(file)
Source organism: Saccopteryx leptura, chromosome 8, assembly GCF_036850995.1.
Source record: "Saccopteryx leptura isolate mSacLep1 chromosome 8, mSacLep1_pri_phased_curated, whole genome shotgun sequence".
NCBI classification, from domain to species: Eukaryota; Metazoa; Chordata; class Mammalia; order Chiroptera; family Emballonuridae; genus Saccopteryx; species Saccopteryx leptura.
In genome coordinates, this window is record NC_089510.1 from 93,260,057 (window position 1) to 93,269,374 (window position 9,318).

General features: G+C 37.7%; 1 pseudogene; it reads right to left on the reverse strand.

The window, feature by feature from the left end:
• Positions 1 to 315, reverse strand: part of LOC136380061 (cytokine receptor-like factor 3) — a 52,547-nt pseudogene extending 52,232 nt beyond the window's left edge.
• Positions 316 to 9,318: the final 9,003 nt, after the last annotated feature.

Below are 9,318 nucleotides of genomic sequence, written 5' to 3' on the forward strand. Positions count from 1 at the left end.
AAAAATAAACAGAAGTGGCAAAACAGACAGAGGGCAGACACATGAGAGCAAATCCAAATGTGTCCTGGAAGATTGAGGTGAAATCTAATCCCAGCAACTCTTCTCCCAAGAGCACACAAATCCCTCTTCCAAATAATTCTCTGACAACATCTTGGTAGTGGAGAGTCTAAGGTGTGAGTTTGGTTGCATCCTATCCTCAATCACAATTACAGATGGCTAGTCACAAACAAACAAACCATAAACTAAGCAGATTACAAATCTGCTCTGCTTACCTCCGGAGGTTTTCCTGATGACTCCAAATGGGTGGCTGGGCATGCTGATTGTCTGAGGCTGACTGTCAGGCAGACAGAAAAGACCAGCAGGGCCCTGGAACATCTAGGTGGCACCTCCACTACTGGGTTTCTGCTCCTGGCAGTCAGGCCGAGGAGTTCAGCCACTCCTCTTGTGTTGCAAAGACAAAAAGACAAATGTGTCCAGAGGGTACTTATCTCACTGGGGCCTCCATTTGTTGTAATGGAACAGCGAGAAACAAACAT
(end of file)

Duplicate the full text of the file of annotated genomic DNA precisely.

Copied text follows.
Source organism: Saccopteryx leptura, chromosome 8, assembly GCF_036850995.1.
Source record: "Saccopteryx leptura isolate mSacLep1 chromosome 8, mSacLep1_pri_phased_curated, whole genome shotgun sequence".
NCBI classification, from domain to species: Eukaryota; Metazoa; Chordata; class Mammalia; order Chiroptera; family Emballonuridae; genus Saccopteryx; species Saccopteryx leptura.
In genome coordinates, this window is record NC_089510.1 from 93,260,057 (window position 1) to 93,269,374 (window position 9,318).

General features: G+C 37.7%; 1 pseudogene; it reads right to left on the reverse strand.

The window, feature by feature from the left end:
• Positions 1 to 315, reverse strand: part of LOC136380061 (cytokine receptor-like factor 3) — a 52,547-nt pseudogene extending 52,232 nt beyond the window's left edge.
• Positions 316 to 9,318: the final 9,003 nt, after the last annotated feature.

Below are 9,318 nucleotides of genomic sequence, written 5' to 3' on the forward strand. Positions count from 1 at the left end.
AAAAATAAACAGAAGTGGCAAAACAGACAGAGGGCAGACACATGAGAGCAAATCCAAATGTGTCCTGGAAGATTGAGGTGAAATCTAATCCCAGCAACTCTTCTCCCAAGAGCACACAAATCCCTCTTCCAAATAATTCTCTGACAACATCTTGGTAGTGGAGAGTCTAAGGTGTGAGTTTGGTTGCATCCTATCCTCAATCACAATTACAGATGGCTAGTCACAAACAAACAAACCATAAACTAAGCAGATTACAAATCTGCTCTGCTTACCTCCGGAGGTTTTCCTGATGACTCCAAATGGGTGGCTGGGCATGCTGATTGTCTGAGGCTGACTGTCAGGCAGACAGAAAAGACCAGCAGGGCCCTGGAACATCTAGGTGGCACCTCCACTACTGGGTTTCTGCTCCTGGCAGTCAGGCCGAGGAGTTCAGCCACTCCTCTTGTGTTGCAAAGACAAAAAGACAAATGTGTCCAGAGGGTACTTATCTCACTGGGGCCTCCATTTGTTGTAATGGAACAGCGAGAAACAAACAT